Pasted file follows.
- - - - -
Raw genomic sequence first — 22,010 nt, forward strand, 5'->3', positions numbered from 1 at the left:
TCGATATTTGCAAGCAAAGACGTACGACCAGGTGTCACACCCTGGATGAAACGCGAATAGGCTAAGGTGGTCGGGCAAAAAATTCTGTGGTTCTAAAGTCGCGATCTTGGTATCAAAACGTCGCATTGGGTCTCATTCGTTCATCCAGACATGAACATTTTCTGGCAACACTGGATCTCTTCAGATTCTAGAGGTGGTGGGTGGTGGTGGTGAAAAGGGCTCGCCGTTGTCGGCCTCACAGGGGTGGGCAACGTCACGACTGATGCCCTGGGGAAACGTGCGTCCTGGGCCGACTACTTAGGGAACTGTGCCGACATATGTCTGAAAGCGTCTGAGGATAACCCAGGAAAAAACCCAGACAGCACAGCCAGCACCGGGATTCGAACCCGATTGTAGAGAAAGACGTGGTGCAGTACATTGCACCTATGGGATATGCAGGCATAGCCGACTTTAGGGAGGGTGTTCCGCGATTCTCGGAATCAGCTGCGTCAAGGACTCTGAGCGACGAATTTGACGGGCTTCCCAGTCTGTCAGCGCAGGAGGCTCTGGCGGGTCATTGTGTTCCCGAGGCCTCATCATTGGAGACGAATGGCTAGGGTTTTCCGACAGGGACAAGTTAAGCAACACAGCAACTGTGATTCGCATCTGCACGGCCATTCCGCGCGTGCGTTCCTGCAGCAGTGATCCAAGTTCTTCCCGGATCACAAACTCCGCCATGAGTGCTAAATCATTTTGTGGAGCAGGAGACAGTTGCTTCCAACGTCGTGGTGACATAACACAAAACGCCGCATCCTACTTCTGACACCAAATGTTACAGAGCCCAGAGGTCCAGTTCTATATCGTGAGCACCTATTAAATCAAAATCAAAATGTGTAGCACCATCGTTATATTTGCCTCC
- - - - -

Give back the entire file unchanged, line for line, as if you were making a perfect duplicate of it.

Raw genomic sequence first — 22,010 nt, forward strand, 5'->3', positions numbered from 1 at the left:
TCGATATTTGCAAGCAAAGACGTACGACCAGGTGTCACACCCTGGATGAAACGCGAATAGGCTAAGGTGGTCGGGCAAAAAATTCTGTGGTTCTAAAGTCGCGATCTTGGTATCAAAACGTCGCATTGGGTCTCATTCGTTCATCCAGACATGAACATTTTCTGGCAACACTGGATCTCTTCAGATTCTAGAGGTGGTGGGTGGTGGTGGTGAAAAGGGCTCGCCGTTGTCGGCCTCACAGGGGTGGGCAACGTCACGACTGATGCCCTGGGGAAACGTGCGTCCTGGGCCGACTACTTAGGGAACTGTGCCGACATATGTCTGAAAGCGTCTGAGGATAACCCAGGAAAAAACCCAGACAGCACAGCCAGCACCGGGATTCGAACCCGATTGTAGAGAAAGACGTGGTGCAGTACATTGCACCTATGGGATATGCAGGCATAGCCGACTTTAGGGAGGGTGTTCCGCGATTCTCGGAATCAGCTGCGTCAAGGACTCTGAGCGACGAATTTGACGGGCTTCCCAGTCTGTCAGCGCAGGAGGCTCTGGCGGGTCATTGTGTTCCCGAGGCCTCATCATTGGAGACGAATGGCTAGGGTTTTCCGACAGGGACAAGTTAAGCAACACAGCAACTGTGATTCGCATCTGCACGGCCATTCCGCGCGTGCGTTCCTGCAGCAGTGATCCAAGTTCTTCCCGGATCACAAACTCCGCCATGAGTGCTAAATCATTTTGTGGAGCAGGAGACAGTTGCTTCCAACGTCGTGGTGACATAACACAAAACGCCGCATCCTACTTCTGACACCAAATGTTACAGAGCCCAGAGGTCCAGTTCTATATCGTGAGCACCTATTAAATCAAAATCAAAATGTGTAGCACCATCGTTATATTTGCCTCC